Shellfish, Pacific Northwest
One of several pacific northwest species of tidal snails called a Dogwinkle, the highly variable frilled Dogwinkle is different from other similar species, it has no grooved channels encircling the shell and the lack of colored bands like other snails. In sheltered areas, they commonly have a thin frill along the shell, but when growing in a wave swept beach, the frills are often missing.
This snail is a major predator of barnacles, feeding primarily on the acorn barnacle. It drills a hole in the prey using its teeth covered tongue and injects poison into the barnacle. The snail can then insert its tongue to scrape out the meat. Sometimes they are so prevalent that they limit the number of barnacles in a given area. They are preyed upon by the mottled and purple sea stars and the red rock crab.
The snail can be found from Alaska to central California in intertidal and shallow subtidal rocky areas of Vancouver Island.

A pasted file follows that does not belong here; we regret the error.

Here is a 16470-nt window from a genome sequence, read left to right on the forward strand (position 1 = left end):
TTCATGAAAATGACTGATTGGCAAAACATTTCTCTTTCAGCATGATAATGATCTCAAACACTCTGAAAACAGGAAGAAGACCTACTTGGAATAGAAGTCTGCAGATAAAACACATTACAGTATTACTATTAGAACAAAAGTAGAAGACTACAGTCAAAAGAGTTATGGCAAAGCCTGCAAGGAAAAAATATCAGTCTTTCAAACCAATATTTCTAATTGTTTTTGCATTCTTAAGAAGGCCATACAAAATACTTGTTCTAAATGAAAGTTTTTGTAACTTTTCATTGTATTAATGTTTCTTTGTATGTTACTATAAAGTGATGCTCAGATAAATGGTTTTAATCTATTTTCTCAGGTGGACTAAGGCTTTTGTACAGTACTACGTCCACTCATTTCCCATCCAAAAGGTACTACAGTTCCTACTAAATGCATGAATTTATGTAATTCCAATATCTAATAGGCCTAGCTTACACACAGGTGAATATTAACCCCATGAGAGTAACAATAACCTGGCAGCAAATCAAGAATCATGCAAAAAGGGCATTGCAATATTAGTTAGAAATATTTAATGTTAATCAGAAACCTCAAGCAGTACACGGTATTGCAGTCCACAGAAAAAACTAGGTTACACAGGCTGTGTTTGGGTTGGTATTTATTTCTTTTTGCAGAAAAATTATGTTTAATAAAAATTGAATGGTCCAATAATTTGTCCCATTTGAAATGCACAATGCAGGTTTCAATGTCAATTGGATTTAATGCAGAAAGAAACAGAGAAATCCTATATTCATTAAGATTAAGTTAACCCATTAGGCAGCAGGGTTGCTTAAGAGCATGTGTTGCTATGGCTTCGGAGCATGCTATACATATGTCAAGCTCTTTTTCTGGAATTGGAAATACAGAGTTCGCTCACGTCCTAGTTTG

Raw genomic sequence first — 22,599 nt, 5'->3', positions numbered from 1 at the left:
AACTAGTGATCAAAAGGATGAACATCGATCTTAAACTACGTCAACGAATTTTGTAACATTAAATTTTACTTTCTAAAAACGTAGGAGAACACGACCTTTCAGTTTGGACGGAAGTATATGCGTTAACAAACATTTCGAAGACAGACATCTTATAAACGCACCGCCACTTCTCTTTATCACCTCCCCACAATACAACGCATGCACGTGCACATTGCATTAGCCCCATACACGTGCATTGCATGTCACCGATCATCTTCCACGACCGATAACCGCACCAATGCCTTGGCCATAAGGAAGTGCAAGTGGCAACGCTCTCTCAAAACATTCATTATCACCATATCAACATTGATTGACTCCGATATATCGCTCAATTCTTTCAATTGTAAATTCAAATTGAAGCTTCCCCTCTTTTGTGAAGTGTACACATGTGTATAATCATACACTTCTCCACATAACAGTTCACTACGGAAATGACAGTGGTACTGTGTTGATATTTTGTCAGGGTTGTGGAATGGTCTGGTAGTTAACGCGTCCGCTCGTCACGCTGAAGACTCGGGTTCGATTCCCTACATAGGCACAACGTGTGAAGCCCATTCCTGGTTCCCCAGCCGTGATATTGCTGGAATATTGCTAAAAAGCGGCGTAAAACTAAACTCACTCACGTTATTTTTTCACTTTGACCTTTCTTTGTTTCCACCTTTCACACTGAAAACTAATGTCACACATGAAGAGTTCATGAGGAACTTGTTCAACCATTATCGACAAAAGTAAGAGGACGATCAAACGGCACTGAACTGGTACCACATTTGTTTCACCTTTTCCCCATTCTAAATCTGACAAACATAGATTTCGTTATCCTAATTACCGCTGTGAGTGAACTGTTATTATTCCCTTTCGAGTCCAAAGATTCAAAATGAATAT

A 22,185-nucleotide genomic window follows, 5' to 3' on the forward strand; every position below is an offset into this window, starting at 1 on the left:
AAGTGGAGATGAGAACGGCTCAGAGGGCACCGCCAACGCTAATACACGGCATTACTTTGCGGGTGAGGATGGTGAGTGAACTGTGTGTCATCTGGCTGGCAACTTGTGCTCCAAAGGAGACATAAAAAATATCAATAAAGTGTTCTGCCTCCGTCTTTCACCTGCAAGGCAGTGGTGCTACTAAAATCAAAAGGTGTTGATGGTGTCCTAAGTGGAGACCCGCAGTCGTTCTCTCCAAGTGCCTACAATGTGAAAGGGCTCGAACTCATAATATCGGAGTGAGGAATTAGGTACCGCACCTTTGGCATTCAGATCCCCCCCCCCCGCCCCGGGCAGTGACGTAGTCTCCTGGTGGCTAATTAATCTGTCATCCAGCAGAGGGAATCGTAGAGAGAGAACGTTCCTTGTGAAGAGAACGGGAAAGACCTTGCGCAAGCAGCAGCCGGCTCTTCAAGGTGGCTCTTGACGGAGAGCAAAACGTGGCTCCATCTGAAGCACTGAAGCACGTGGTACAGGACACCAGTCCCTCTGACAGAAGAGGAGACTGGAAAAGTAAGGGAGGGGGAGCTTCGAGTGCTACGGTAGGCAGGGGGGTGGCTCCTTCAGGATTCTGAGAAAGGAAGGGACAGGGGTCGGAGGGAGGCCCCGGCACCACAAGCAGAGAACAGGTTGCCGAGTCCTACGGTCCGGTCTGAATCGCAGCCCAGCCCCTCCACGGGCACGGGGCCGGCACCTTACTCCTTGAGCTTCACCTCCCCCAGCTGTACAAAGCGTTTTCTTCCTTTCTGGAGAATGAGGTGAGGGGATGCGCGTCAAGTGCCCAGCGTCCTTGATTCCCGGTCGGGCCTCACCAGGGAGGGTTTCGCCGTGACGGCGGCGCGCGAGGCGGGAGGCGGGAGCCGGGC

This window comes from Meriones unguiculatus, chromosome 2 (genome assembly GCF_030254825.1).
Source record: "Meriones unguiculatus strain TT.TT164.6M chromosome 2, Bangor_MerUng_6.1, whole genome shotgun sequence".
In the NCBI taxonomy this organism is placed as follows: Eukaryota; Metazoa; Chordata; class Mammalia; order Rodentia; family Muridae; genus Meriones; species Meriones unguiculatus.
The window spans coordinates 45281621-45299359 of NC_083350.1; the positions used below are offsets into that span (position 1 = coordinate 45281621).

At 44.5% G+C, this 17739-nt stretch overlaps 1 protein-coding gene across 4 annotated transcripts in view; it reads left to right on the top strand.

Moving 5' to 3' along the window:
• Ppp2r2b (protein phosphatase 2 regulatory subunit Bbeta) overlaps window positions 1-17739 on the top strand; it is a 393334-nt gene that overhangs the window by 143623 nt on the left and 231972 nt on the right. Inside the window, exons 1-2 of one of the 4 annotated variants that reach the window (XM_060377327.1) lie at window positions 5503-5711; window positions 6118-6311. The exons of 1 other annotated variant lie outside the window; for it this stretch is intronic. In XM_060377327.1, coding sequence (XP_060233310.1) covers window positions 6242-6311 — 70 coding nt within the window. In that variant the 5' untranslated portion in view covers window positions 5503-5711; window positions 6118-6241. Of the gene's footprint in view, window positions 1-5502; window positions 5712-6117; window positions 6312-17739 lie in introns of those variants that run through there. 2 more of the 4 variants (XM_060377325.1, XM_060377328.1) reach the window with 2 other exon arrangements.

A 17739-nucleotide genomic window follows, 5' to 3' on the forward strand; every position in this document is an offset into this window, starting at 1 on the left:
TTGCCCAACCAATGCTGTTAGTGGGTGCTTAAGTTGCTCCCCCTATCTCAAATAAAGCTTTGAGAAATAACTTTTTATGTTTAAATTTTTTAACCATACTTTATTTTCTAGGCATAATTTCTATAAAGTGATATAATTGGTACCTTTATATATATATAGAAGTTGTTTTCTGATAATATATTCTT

The Frilled Dogwinkle can be found in winter or early spring along the low tide line. Females that are four or more years old will lay many yellow eggs about a 1 cm long that they attached to rocks. They lay their eggs in a communal nursery. A female can lay up to 1,000 eggs per year. After a month or so the young snails hatch by piercing the egg case, only about 1 percent survive to 1 year old.
In the spring and summer months, yellow egg cases can be seen attached to substrate on stalks, some call these sea oats. The sexes are separated, the male has a penis and the sperm is placed internally. After hatching, the larvae are free swimming.